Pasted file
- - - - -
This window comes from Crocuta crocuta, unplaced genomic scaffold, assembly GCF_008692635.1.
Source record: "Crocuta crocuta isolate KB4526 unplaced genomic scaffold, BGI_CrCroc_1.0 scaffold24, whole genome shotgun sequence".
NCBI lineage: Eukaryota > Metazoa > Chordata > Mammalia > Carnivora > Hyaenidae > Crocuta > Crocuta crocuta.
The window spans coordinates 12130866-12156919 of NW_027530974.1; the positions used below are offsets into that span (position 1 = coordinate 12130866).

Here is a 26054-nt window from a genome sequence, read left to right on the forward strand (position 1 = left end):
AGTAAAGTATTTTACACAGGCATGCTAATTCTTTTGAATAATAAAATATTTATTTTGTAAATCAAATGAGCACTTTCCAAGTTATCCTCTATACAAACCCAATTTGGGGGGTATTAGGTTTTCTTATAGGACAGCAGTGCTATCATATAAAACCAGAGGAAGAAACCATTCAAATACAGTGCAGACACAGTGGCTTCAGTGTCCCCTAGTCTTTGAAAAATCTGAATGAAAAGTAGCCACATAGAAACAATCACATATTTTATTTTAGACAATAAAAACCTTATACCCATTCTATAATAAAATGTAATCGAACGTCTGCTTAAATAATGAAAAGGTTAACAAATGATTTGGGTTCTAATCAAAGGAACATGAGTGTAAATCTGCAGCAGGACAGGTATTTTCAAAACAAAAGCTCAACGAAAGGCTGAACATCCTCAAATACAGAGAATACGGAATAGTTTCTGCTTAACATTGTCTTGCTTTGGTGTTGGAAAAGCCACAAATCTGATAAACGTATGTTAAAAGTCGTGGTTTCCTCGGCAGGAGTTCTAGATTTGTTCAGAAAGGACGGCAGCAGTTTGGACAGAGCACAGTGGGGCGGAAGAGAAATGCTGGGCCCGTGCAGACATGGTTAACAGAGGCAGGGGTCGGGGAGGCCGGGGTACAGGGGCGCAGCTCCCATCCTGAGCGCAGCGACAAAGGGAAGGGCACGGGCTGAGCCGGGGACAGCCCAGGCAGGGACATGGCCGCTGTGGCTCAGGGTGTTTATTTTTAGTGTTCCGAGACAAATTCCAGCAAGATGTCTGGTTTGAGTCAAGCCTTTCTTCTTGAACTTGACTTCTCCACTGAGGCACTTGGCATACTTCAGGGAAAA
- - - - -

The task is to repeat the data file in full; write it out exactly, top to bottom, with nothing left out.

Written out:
This window comes from Crocuta crocuta, unplaced genomic scaffold, assembly GCF_008692635.1.
Source record: "Crocuta crocuta isolate KB4526 unplaced genomic scaffold, BGI_CrCroc_1.0 scaffold24, whole genome shotgun sequence".
NCBI lineage: Eukaryota > Metazoa > Chordata > Mammalia > Carnivora > Hyaenidae > Crocuta > Crocuta crocuta.
The window spans coordinates 12130866-12156919 of NW_027530974.1; the positions used below are offsets into that span (position 1 = coordinate 12130866).

Here is a 26054-nt window from a genome sequence, read left to right on the forward strand (position 1 = left end):
AGTAAAGTATTTTACACAGGCATGCTAATTCTTTTGAATAATAAAATATTTATTTTGTAAATCAAATGAGCACTTTCCAAGTTATCCTCTATACAAACCCAATTTGGGGGGTATTAGGTTTTCTTATAGGACAGCAGTGCTATCATATAAAACCAGAGGAAGAAACCATTCAAATACAGTGCAGACACAGTGGCTTCAGTGTCCCCTAGTCTTTGAAAAATCTGAATGAAAAGTAGCCACATAGAAACAATCACATATTTTATTTTAGACAATAAAAACCTTATACCCATTCTATAATAAAATGTAATCGAACGTCTGCTTAAATAATGAAAAGGTTAACAAATGATTTGGGTTCTAATCAAAGGAACATGAGTGTAAATCTGCAGCAGGACAGGTATTTTCAAAACAAAAGCTCAACGAAAGGCTGAACATCCTCAAATACAGAGAATACGGAATAGTTTCTGCTTAACATTGTCTTGCTTTGGTGTTGGAAAAGCCACAAATCTGATAAACGTATGTTAAAAGTCGTGGTTTCCTCGGCAGGAGTTCTAGATTTGTTCAGAAAGGACGGCAGCAGTTTGGACAGAGCACAGTGGGGCGGAAGAGAAATGCTGGGCCCGTGCAGACATGGTTAACAGAGGCAGGGGTCGGGGAGGCCGGGGTACAGGGGCGCAGCTCCCATCCTGAGCGCAGCGACAAAGGGAAGGGCACGGGCTGAGCCGGGGACAGCCCAGGCAGGGACATGGCCGCTGTGGCTCAGGGTGTTTATTTTTAGTGTTCCGAGACAAATTCCAGCAAGATGTCTGGTTTGAGTCAAGCCTTTCTTCTTGAACTTGACTTCTCCACTGAGGCACTTGGCATACTTCAGGGAAAA